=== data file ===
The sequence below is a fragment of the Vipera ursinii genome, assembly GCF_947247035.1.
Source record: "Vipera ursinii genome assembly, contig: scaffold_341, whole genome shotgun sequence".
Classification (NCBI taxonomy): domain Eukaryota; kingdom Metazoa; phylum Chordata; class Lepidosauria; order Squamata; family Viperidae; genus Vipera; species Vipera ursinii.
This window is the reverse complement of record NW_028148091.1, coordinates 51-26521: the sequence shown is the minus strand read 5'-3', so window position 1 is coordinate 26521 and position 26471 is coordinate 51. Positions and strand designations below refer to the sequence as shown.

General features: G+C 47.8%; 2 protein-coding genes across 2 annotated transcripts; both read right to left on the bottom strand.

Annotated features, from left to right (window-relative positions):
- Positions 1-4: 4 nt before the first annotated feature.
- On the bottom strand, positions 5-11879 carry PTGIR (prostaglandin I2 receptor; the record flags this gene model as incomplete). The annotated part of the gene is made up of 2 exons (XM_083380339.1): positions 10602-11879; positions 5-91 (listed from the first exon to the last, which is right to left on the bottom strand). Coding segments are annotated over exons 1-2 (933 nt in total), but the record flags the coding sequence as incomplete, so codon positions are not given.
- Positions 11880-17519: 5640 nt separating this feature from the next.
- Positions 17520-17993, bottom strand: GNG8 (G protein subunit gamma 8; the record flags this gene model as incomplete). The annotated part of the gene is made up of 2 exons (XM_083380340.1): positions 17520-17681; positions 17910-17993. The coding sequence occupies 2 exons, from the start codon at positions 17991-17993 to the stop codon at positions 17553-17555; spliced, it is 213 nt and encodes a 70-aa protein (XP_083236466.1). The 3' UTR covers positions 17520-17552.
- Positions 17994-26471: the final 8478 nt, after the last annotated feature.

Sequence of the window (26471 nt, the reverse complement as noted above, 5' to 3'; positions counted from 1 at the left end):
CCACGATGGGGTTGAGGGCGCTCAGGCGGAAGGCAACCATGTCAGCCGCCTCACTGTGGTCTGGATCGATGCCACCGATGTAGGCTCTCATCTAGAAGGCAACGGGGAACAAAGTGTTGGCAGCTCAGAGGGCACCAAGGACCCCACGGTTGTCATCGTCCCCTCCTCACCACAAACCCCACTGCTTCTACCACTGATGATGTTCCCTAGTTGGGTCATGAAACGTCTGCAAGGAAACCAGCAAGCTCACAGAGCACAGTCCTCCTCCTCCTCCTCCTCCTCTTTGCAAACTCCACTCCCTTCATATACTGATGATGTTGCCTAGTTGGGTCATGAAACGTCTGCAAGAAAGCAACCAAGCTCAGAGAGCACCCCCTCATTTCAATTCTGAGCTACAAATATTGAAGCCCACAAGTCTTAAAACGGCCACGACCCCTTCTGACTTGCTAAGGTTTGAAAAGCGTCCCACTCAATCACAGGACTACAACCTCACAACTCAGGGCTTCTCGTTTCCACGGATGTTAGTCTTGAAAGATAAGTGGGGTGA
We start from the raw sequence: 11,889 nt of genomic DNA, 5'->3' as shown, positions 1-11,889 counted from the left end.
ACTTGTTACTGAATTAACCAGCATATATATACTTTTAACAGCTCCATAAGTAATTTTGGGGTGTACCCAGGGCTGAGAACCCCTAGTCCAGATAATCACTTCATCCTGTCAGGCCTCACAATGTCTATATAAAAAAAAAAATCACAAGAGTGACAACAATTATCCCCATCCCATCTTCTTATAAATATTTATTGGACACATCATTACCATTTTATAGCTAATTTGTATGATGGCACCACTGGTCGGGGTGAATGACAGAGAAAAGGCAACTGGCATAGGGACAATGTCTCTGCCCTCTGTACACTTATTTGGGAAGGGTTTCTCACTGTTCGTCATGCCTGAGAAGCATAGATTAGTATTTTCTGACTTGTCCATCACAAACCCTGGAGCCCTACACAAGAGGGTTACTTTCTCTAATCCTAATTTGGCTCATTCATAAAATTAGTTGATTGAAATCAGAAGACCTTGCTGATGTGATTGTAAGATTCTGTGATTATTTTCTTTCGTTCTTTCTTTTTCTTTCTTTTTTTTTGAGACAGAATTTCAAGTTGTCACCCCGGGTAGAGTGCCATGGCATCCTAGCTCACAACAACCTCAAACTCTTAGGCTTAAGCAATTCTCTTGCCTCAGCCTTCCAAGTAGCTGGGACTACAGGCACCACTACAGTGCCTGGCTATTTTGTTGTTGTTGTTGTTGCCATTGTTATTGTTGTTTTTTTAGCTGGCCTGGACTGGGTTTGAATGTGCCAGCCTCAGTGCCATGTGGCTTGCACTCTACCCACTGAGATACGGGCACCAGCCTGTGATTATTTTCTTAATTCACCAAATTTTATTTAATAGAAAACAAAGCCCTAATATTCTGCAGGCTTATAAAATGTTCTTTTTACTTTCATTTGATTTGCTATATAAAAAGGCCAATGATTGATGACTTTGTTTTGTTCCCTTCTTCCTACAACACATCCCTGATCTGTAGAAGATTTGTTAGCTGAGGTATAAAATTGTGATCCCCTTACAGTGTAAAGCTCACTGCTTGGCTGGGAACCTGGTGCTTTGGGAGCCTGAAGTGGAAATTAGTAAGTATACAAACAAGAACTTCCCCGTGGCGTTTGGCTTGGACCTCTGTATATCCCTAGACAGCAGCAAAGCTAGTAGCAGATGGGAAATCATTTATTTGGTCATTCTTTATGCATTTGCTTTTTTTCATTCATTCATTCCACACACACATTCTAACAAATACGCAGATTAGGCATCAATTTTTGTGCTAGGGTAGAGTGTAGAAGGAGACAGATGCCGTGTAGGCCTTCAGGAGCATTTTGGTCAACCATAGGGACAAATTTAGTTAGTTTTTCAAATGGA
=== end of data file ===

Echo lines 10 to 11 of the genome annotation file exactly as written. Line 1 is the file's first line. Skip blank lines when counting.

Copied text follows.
- Positions 17520-17993, bottom strand: GNG8 (G protein subunit gamma 8; the record flags this gene model as incomplete). The annotated part of the gene is made up of 2 exons (XM_083380340.1): positions 17520-17681; positions 17910-17993. The coding sequence occupies 2 exons, from the start codon at positions 17991-17993 to the stop codon at positions 17553-17555; spliced, it is 213 nt and encodes a 70-aa protein (XP_083236466.1). The 3' UTR covers positions 17520-17552.
- Positions 17994-26471: the final 8478 nt, after the last annotated feature.